The Long Goodbye – Living with Alzheimer’s and Why You Need an Estate Plan

Alzheimer’s disease has made numerous headlines recently. Country music legend Glenn Campbell won a Grammy award for his heartbreaking song “I’m Not Gonna Miss You” which provides insight into the singer’s steady decline after being diagnosed with Alzheimer’s disease. In addition, the movie “Still Alice” was released, which is based on the best-selling book (same title). ABC News also did a report providing a glimpse into what life is like with Alzheimer’s. Check out the video here:

It’s clear that Alzheimer’s is a cruel and tragic disease. It’s often referred to as the “Long Goodbye” because it doesn’t hit you all at once. You steadily fade away and, despite having the appearance of normalcy to the outside world, your mind is being ravaged by this awful disease. In some rare cases, people as young as 50 years of age have been diagnosed with early onset Alzheimer’s.

In my family, my father was diagnosed with Alzeimer’s at the age of 70 and his estate plan did not address the issue of mental disability. Well, I should say his estate plan addressed mental disability like many plans I have reviewed since that time. My father had a boilerplate form called a “Health Care Power of Attorney or Advance Medical Directive.” In that form, there was a standard definition of disability that read as follows:

“If 2 licensed physicians determine you are disabled” then you are considered disabled.

If this generic definition of disability is satisfied, another boilerplate list of powers kicked in for his designated Health Care Agent (who was my mom). The list of powers looked liked the following:

(a) you can check me into the hospital;
(b) you can check me into a nursing home;
(c) you can keep me home and give me home based medical care. The decision on which path to take was left to my mom and the family.

I have several issues with this type of disability planning. First, can any two doctors anywhere in the world determine I am disabled or does it have to be my doctor? Also, I prefer to have one or two family members involved in making the decision whether I am able to manage my financial affairs or not.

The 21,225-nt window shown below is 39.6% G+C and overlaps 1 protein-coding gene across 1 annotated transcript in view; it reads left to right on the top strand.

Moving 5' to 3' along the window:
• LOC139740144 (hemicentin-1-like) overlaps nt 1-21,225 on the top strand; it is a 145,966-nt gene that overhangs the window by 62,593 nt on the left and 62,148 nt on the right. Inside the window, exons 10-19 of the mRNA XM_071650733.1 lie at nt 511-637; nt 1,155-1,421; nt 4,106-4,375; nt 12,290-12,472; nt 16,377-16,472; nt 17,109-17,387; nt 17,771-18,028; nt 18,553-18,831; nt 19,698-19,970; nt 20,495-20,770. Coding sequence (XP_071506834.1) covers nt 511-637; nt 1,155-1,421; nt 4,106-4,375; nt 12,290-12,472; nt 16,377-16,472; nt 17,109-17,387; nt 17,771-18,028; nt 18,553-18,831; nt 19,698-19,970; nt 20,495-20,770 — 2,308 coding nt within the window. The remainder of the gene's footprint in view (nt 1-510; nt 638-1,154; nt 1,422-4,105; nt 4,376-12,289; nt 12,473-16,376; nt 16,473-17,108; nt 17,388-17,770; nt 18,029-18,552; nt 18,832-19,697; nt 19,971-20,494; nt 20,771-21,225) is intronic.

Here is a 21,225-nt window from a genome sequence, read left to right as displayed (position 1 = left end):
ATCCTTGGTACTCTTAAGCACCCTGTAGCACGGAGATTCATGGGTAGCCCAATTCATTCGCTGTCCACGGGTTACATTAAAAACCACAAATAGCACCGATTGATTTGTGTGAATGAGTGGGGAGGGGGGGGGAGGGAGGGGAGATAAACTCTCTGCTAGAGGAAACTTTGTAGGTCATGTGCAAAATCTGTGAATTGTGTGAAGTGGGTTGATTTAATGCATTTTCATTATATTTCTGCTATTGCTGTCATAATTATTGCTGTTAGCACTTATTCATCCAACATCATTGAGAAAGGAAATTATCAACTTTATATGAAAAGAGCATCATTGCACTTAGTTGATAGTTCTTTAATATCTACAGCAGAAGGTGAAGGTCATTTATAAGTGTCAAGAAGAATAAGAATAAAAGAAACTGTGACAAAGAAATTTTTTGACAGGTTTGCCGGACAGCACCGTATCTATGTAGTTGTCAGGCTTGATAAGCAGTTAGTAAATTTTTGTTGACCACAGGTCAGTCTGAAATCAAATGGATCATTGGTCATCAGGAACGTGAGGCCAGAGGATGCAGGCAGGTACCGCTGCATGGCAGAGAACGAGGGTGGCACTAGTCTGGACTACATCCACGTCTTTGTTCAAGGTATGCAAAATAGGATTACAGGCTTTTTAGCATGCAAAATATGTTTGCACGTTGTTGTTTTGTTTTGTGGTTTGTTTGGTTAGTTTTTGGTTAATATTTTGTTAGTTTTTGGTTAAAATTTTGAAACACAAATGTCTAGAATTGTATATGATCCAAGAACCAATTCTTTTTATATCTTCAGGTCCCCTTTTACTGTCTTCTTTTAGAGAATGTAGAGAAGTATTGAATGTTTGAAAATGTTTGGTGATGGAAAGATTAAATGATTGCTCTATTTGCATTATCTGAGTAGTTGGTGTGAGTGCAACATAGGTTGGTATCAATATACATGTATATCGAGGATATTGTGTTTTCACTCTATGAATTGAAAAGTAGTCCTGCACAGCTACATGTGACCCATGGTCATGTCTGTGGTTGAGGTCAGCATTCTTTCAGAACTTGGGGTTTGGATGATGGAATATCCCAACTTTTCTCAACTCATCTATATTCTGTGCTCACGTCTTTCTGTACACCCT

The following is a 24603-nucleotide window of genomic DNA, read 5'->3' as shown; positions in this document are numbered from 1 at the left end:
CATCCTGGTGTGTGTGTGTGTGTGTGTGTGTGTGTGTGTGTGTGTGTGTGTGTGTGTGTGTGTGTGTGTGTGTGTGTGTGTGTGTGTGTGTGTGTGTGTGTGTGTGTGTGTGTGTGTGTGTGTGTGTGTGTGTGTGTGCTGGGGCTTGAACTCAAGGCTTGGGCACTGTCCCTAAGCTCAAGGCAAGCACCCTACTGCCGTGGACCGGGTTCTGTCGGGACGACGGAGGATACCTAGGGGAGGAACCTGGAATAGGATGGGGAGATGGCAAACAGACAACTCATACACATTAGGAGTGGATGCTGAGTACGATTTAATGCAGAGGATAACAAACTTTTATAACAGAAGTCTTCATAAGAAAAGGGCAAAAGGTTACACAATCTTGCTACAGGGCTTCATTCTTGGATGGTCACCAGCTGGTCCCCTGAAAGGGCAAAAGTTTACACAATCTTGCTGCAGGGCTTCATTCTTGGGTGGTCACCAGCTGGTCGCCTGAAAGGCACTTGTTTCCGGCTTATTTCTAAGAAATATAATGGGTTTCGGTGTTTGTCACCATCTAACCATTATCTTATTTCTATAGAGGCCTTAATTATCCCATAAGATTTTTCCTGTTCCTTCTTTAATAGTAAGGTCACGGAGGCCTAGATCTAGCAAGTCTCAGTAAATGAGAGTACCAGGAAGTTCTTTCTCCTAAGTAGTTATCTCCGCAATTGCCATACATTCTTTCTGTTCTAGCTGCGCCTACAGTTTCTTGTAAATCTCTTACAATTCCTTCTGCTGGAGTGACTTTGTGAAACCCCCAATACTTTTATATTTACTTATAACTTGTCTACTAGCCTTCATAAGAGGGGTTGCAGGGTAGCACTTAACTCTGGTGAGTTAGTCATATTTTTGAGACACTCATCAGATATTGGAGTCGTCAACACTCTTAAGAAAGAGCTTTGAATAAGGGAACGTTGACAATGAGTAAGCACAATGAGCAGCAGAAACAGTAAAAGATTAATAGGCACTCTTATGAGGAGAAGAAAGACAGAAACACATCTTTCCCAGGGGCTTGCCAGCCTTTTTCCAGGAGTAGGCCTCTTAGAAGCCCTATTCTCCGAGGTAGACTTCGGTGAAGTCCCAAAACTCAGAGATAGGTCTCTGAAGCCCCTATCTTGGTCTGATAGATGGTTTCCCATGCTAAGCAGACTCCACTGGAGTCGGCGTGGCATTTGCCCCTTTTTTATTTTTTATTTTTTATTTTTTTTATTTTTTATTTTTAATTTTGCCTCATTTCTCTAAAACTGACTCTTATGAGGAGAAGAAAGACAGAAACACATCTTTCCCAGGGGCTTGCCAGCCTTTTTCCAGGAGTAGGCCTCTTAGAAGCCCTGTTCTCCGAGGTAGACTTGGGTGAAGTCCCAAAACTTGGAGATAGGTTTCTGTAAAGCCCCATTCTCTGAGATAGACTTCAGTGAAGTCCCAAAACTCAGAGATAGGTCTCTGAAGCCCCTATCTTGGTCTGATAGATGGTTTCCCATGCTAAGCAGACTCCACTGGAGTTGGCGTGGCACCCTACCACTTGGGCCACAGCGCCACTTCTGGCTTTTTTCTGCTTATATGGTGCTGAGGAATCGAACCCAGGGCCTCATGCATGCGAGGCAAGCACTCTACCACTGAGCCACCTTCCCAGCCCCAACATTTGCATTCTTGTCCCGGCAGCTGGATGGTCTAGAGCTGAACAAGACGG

Alzheimer’s is not a disease that you just wake up with one day. It is a progressive, degenerative disease where the family members have the best ability to determine the timing of when disability is a real issue. As far as the list of generic powers, my advice to my clients is to not burden your family with making that decision for you as it is very difficult emotionally and financially. My preference is to be taken care of at home as long as reasonably possible both financially, healthcare wise, and emotionally.

We are exploring the financial options with our financial advisor on my financial options. Collaboration between the estate planner and financial planner in my father’s plan was non-existent. This is a big mistake that I see many people make. In my family, it would have taken tremendous pressure off of my mother if my father explained (which I believe he would have done if he was counseled properly) his wishes not to burden the family beyond a specific point and provide care outside of our home. My mother did not know his wishes and she kept him at home long after it was financially reasonable (as well as emotionally). My father’s retirement was exhausted by the time he passed away due to the high costs of home care and my mother still feels the financial impact of my father’s illness.

You and your loved ones need to be prepared and be counseled on the relevant issues. If you have a financial advisor, then they should be included in the conversation so that good decisions can be made. Do you want to be taken care of by a particular person or be admitted to a particular facility? Do you have enough funds in your estate to cover those costs? These are important questions that need to be answered.

For more information about properly addressing this issue in your estate, take the time to speak with an experienced estate planning attorney in your area.